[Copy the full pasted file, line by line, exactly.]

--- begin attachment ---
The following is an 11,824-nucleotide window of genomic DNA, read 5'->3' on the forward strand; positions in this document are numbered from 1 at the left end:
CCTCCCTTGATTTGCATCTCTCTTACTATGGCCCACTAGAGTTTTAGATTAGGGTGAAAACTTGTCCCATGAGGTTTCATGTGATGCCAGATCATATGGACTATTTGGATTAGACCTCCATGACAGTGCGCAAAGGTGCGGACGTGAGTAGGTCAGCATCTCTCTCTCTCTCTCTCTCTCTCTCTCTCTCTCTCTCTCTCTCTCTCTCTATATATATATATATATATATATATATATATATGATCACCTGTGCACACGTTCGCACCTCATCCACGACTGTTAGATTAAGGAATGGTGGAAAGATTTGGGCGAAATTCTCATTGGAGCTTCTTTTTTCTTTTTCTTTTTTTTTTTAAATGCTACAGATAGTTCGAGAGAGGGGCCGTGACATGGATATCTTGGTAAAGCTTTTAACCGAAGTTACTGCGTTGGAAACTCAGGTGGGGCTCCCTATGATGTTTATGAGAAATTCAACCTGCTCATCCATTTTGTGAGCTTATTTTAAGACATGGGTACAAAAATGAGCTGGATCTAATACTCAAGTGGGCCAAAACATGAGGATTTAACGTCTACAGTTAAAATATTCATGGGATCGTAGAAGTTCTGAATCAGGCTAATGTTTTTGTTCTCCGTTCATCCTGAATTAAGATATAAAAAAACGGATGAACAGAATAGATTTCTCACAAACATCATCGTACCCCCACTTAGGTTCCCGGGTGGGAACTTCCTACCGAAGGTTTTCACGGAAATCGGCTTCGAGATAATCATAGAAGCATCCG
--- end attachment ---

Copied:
The following is an 11,824-nucleotide window of genomic DNA, read 5'->3' on the forward strand; positions in this document are numbered from 1 at the left end:
CCTCCCTTGATTTGCATCTCTCTTACTATGGCCCACTAGAGTTTTAGATTAGGGTGAAAACTTGTCCCATGAGGTTTCATGTGATGCCAGATCATATGGACTATTTGGATTAGACCTCCATGACAGTGCGCAAAGGTGCGGACGTGAGTAGGTCAGCATCTCTCTCTCTCTCTCTCTCTCTCTCTCTCTCTCTCTCTCTCTCTCTCTCTATATATATATATATATATATATATATATATATGATCACCTGTGCACACGTTCGCACCTCATCCACGACTGTTAGATTAAGGAATGGTGGAAAGATTTGGGCGAAATTCTCATTGGAGCTTCTTTTTTCTTTTTCTTTTTTTTTTTAAATGCTACAGATAGTTCGAGAGAGGGGCCGTGACATGGATATCTTGGTAAAGCTTTTAACCGAAGTTACTGCGTTGGAAACTCAGGTGGGGCTCCCTATGATGTTTATGAGAAATTCAACCTGCTCATCCATTTTGTGAGCTTATTTTAAGACATGGGTACAAAAATGAGCTGGATCTAATACTCAAGTGGGCCAAAACATGAGGATTTAACGTCTACAGTTAAAATATTCATGGGATCGTAGAAGTTCTGAATCAGGCTAATGTTTTTGTTCTCCGTTCATCCTGAATTAAGATATAAAAAAACGGATGAACAGAATAGATTTCTCACAAACATCATCGTACCCCCACTTAGGTTCCCGGGTGGGAACTTCCTACCGAAGGTTTTCACGGAAATCGGCTTCGAGATAATCATAGAAGCATCCG